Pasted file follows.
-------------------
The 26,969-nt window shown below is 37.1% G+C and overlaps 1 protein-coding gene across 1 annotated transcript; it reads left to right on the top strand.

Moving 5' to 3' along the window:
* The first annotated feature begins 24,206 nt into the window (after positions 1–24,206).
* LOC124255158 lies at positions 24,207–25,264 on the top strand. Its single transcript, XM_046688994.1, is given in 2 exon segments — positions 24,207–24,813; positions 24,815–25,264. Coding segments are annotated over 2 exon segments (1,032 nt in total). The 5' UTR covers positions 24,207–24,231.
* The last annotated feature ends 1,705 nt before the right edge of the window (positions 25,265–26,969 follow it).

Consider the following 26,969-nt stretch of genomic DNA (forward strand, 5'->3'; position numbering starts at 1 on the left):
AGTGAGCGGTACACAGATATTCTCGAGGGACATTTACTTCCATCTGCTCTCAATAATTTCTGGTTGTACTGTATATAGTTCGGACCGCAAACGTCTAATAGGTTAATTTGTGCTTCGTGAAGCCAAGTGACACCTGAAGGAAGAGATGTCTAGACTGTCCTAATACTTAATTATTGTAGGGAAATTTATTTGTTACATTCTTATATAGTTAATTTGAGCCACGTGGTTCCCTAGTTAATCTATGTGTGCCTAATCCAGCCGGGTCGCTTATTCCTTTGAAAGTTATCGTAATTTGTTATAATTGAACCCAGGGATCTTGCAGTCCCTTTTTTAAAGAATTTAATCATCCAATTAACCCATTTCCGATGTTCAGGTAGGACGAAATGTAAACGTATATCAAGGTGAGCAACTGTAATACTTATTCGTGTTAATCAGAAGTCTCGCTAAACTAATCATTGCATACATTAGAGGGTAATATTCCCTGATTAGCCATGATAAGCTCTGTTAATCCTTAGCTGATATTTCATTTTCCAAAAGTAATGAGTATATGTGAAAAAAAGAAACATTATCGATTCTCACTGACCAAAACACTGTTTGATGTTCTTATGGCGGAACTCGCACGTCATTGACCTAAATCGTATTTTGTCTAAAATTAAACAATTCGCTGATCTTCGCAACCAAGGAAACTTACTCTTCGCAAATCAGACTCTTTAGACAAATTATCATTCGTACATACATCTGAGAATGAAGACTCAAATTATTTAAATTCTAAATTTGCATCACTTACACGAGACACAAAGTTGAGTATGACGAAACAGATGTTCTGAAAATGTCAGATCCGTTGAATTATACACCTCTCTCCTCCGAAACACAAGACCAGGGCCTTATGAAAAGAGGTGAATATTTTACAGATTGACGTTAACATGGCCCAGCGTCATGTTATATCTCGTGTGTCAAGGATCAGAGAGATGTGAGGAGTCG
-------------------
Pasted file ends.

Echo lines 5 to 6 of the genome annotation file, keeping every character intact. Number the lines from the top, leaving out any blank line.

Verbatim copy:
* The last annotated feature ends 1,705 nt before the right edge of the window (positions 25,265–26,969 follow it).

Consider the following 26,969-nt stretch of genomic DNA (forward strand, 5'->3'; position numbering starts at 1 on the left):